Students in USA
Posted By Karthik

How to Convert a J1 Visa to a Student Visa


I have been asked quite often whether an exchange student can convert their J1 visa to a student visa? Yes, they can. In fact, there are two ways to change your visa status.

Every year around 3,00,000 foreign students from 200 countries and territories are given the opportunity to experience US society and culture, and engage with Americans under the J-1 Exchange Visitor Program, according to government statistics.

According to the American Immigration Council, these exchange visitors are often research scholars and professors who travel to the US to participate in programs promoting cultural exchange. These visitors are issued a J-1 visa, which is a non-immigrant visa, meant specifically for this purpose. However, there are times when an exchange visitor, admitted to an academic program, would like to stay on in the US to study. They wish to remain in the US as full-time students in the elite universities.

However, the only way they can do so is by converting their J-1 visa to an F-1 student visa first.

Two Ways to Change Visa Status

The applicant will first need to apply with the academic institution where they want to study as full-time students. If the university accepts them, only then can the student proceed further. Once accepted, the student must obtain an I-20 form from the academic institution.

There are two ways change your visa status, both of which have their own pros and cons, depending on the applicant’s situation.

Travel out of the US

In order to obtain an F-1 visa, you could first travel back to your home country. Once in your home country, apply for the F-1 visa at your local US consulate. After you obtain the change of status, you can re-enter the US under the new visa classification.

Apply within the US

Exchange students can also extend/change their non-immigrant status from J-1 to F-1 during their stay in the US. For this, they need to submit an I-539 Application to the US Citizenship and Immigration Services (USCIS).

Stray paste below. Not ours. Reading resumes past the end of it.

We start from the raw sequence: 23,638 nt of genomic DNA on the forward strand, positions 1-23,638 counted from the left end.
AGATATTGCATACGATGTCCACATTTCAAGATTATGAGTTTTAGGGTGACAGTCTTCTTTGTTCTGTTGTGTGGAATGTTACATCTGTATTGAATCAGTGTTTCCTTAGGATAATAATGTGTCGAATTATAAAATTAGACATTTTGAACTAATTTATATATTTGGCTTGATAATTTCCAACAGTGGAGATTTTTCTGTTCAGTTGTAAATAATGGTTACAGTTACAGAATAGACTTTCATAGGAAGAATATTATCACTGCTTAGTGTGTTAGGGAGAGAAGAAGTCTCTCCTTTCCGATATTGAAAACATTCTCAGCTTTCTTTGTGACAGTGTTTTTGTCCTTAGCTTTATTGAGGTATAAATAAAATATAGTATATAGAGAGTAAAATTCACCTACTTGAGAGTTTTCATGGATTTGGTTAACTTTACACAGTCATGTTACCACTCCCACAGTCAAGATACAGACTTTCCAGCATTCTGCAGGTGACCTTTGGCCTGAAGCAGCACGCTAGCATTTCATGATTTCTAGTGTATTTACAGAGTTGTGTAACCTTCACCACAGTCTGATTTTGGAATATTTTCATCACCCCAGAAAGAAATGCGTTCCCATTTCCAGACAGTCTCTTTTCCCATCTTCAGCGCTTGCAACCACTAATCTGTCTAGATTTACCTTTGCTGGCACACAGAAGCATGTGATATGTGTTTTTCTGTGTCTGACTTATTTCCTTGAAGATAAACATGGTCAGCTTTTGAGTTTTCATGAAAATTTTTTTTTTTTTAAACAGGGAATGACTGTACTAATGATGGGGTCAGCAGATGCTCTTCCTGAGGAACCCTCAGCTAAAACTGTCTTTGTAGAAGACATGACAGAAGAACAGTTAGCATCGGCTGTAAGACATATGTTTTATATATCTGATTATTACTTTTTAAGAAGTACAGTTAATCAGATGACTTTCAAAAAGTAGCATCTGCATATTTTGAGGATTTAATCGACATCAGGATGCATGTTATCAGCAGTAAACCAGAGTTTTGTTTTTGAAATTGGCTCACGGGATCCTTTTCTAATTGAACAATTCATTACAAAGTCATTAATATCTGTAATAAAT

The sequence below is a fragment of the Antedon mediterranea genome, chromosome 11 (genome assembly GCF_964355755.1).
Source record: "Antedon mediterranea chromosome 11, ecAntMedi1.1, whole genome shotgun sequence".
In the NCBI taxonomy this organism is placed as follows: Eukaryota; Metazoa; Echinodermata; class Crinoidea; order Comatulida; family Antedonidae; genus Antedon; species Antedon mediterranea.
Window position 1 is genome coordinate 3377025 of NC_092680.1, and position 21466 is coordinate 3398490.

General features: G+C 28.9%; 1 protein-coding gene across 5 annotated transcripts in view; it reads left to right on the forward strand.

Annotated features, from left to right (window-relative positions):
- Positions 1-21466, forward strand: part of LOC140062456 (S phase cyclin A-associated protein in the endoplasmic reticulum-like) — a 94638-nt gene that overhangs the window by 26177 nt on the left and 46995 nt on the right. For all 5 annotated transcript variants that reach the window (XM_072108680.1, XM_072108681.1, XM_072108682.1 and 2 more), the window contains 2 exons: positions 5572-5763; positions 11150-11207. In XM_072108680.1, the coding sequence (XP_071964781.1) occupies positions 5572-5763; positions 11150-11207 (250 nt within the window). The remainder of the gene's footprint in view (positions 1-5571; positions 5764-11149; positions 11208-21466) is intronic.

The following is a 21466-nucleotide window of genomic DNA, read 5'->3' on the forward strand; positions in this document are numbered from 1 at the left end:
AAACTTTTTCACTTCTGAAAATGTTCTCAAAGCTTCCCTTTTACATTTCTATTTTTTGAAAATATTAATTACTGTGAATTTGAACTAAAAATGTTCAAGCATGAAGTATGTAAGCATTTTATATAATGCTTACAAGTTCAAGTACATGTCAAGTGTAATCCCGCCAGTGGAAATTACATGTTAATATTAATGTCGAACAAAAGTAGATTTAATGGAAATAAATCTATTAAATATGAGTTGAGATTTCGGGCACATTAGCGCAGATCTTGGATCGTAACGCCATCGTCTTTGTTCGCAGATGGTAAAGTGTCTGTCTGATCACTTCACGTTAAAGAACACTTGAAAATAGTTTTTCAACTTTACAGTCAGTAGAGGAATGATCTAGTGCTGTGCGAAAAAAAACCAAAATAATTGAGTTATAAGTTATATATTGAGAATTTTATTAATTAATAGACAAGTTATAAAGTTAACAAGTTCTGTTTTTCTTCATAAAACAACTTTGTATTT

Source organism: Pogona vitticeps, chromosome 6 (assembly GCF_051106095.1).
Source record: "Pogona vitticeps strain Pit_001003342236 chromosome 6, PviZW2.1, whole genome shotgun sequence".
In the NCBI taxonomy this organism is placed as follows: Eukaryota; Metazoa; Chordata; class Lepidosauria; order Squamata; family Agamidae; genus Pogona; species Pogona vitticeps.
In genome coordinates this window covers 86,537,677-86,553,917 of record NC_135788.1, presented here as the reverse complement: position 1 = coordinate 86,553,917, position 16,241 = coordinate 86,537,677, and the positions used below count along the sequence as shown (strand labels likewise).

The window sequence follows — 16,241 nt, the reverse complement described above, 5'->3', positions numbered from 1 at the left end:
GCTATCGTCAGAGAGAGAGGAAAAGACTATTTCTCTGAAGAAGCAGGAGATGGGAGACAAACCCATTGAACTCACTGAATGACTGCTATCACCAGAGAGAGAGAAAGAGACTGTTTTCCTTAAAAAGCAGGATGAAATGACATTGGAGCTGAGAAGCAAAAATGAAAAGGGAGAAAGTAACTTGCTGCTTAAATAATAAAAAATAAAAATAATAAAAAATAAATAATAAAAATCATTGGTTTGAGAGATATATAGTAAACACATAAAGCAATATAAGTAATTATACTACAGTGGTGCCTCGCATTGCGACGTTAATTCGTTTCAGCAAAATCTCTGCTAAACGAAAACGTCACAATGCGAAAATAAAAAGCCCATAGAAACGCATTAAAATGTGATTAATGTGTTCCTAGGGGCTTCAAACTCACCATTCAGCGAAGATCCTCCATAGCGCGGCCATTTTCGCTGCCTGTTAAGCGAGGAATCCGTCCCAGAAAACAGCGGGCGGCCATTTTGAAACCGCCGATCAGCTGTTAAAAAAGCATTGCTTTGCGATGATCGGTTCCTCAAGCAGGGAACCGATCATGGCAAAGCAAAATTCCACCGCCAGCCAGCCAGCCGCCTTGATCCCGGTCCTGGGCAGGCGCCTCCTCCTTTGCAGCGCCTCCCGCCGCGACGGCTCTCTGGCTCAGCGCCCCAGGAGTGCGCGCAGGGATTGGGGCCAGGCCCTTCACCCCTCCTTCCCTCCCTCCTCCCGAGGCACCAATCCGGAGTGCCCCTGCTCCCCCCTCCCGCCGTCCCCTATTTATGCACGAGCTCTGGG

However, if you travel out of the US after you get the visa status changed this way, you would need to visit the US consulate to obtain the visa stamp according to the new visa classification.

Situations Where the Visa Cannot be Applied for While in the US

There are two conditions under which an exchange visitor is not eligible to apply for a change of status while remaining in the US:

  1. The applicant’s last entry into the US was through the visa waiver program (ESTA)
  2. The applicant is (or was) a J visa holder, who is subject to a two-year home residency requirement. According to the two-year home residency requirement, those who enter the US under J-1 status cannot become permanent residents of America or change their status until they return to the country of their last permanent residence for at least two years cumulatively.

In both these cases, the J-1 visa holder may need to travel out of the US first to get their status changed. For any further questions or concerns, I would advise you to consult an immigration attorney.

All the best!


Having lived in 3+ countries, worked for companies small and big in USA, Middle East & India, I have a lot of stories to share about international travel, immigration and living as an NRI in the US.

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